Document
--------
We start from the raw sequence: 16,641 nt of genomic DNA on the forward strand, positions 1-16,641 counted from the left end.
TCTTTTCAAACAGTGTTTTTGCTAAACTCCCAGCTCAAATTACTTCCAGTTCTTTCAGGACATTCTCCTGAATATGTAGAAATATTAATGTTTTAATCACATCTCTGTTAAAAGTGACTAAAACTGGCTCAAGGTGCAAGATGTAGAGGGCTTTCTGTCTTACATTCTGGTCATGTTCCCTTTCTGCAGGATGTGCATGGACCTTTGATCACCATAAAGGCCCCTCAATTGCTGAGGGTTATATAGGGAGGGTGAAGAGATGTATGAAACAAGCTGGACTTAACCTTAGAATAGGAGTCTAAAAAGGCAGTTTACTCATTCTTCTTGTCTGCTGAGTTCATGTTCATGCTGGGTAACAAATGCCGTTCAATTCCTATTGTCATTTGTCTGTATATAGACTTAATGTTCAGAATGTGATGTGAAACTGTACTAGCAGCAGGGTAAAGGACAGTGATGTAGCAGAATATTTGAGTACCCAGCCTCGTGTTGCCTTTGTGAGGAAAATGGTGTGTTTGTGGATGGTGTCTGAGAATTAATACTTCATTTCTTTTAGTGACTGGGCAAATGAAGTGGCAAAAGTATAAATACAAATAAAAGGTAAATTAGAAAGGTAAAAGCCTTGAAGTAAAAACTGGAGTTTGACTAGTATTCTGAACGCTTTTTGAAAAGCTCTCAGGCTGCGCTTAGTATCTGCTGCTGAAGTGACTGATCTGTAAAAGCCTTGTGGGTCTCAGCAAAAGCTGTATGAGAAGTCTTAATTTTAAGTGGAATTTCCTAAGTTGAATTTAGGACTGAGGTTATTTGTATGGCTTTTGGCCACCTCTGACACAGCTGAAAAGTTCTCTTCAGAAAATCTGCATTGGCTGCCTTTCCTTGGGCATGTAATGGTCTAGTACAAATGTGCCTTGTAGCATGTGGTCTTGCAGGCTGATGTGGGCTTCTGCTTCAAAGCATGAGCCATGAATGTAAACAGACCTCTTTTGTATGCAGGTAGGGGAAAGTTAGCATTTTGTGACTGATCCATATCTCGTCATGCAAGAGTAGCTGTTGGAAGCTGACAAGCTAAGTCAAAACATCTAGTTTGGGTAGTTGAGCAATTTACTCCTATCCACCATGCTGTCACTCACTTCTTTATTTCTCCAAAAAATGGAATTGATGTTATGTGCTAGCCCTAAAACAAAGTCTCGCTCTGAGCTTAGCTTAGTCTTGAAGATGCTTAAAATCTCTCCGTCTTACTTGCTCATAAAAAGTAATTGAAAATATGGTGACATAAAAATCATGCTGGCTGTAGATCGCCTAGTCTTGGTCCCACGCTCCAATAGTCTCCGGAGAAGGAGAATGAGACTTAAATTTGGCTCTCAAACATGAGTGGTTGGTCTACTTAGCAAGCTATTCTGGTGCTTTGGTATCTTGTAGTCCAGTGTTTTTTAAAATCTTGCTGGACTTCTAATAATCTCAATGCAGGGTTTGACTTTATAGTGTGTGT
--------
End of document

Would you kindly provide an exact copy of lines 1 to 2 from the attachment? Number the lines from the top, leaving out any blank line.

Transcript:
We start from the raw sequence: 16,641 nt of genomic DNA on the forward strand, positions 1-16,641 counted from the left end.
TCTTTTCAAACAGTGTTTTTGCTAAACTCCCAGCTCAAATTACTTCCAGTTCTTTCAGGACATTCTCCTGAATATGTAGAAATATTAATGTTTTAATCACATCTCTGTTAAAAGTGACTAAAACTGGCTCAAGGTGCAAGATGTAGAGGGCTTTCTGTCTTACATTCTGGTCATGTTCCCTTTCTGCAGGATGTGCATGGACCTTTGATCACCATAAAGGCCCCTCAATTGCTGAGGGTTATATAGGGAGGGTGAAGAGATGTATGAAACAAGCTGGACTTAACCTTAGAATAGGAGTCTAAAAAGGCAGTTTACTCATTCTTCTTGTCTGCTGAGTTCATGTTCATGCTGGGTAACAAATGCCGTTCAATTCCTATTGTCATTTGTCTGTATATAGACTTAATGTTCAGAATGTGATGTGAAACTGTACTAGCAGCAGGGTAAAGGACAGTGATGTAGCAGAATATTTGAGTACCCAGCCTCGTGTTGCCTTTGTGAGGAAAATGGTGTGTTTGTGGATGGTGTCTGAGAATTAATACTTCATTTCTTTTAGTGACTGGGCAAATGAAGTGGCAAAAGTATAAATACAAATAAAAGGTAAATTAGAAAGGTAAAAGCCTTGAAGTAAAAACTGGAGTTTGACTAGTATTCTGAACGCTTTTTGAAAAGCTCTCAGGCTGCGCTTAGTATCTGCTGCTGAAGTGACTGATCTGTAAAAGCCTTGTGGGTCTCAGCAAAAGCTGTATGAGAAGTCTTAATTTTAAGTGGAATTTCCTAAGTTGAATTTAGGACTGAGGTTATTTGTATGGCTTTTGGCCACCTCTGACACAGCTGAAAAGTTCTCTTCAGAAAATCTGCATTGGCTGCCTTTCCTTGGGCATGTAATGGTCTAGTACAAATGTGCCTTGTAGCATGTGGTCTTGCAGGCTGATGTGGGCTTCTGCTTCAAAGCATGAGCCATGAATGTAAACAGACCTCTTTTGTATGCAGGTAGGGGAAAGTTAGCATTTTGTGACTGATCCATATCTCGTCATGCAAGAGTAGCTGTTGGAAGCTGACAAGCTAAGTCAAAACATCTAGTTTGGGTAGTTGAGCAATTTACTCCTATCCACCATGCTGTCACTCACTTCTTTATTTCTCCAAAAAATGGAATTGATGTTATGTGCTAGCCCTAAAACAAAGTCTCGCTCTGAGCTTAGCTTAGTCTTGAAGATGCTTAAAATCTCTCCGTCTTACTTGCTCATAAAAAGTAATTGAAAATATGGTGACATAAAAATCATGCTGGCTGTAGATCGCCTAGTCTTGGTCCCACGCTCCAATAGTCTCCGGAGAAGGAGAATGAGACTTAAATTTGGCTCTCAAACATGAGTGGTTGGTCTACTTAGCAAGCTATTCTGGTGCTTTGGTATCTTGTAGTCCAGTGTTTTTTAAAATCTTGCTGGACTTCTAATAATCTCAATGCAGGGTTTGACTTTATAGTGTGTGT